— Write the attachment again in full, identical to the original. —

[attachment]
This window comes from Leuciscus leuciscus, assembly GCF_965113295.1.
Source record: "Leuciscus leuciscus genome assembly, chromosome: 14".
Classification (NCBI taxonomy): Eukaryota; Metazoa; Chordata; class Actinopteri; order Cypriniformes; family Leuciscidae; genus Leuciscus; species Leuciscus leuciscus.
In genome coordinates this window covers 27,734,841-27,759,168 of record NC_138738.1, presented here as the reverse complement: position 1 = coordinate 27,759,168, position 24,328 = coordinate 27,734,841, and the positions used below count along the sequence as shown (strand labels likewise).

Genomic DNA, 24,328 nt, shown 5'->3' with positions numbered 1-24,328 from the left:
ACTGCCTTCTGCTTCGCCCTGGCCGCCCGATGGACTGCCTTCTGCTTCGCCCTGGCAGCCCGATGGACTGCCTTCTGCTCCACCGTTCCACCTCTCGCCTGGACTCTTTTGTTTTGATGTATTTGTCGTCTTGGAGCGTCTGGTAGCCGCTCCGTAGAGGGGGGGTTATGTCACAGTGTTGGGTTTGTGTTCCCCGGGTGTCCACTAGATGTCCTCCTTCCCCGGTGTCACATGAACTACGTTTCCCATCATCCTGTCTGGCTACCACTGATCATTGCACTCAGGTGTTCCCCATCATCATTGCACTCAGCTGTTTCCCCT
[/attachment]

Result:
This window comes from Leuciscus leuciscus, assembly GCF_965113295.1.
Source record: "Leuciscus leuciscus genome assembly, chromosome: 14".
Classification (NCBI taxonomy): Eukaryota; Metazoa; Chordata; class Actinopteri; order Cypriniformes; family Leuciscidae; genus Leuciscus; species Leuciscus leuciscus.
In genome coordinates this window covers 27,734,841-27,759,168 of record NC_138738.1, presented here as the reverse complement: position 1 = coordinate 27,759,168, position 24,328 = coordinate 27,734,841, and the positions used below count along the sequence as shown (strand labels likewise).

Genomic DNA, 24,328 nt, shown 5'->3' with positions numbered 1-24,328 from the left:
ACTGCCTTCTGCTTCGCCCTGGCCGCCCGATGGACTGCCTTCTGCTTCGCCCTGGCAGCCCGATGGACTGCCTTCTGCTCCACCGTTCCACCTCTCGCCTGGACTCTTTTGTTTTGATGTATTTGTCGTCTTGGAGCGTCTGGTAGCCGCTCCGTAGAGGGGGGGTTATGTCACAGTGTTGGGTTTGTGTTCCCCGGGTGTCCACTAGATGTCCTCCTTCCCCGGTGTCACATGAACTACGTTTCCCATCATCCTGTCTGGCTACCACTGATCATTGCACTCAGGTGTTCCCCATCATCATTGCACTCAGCTGTTTCCCCT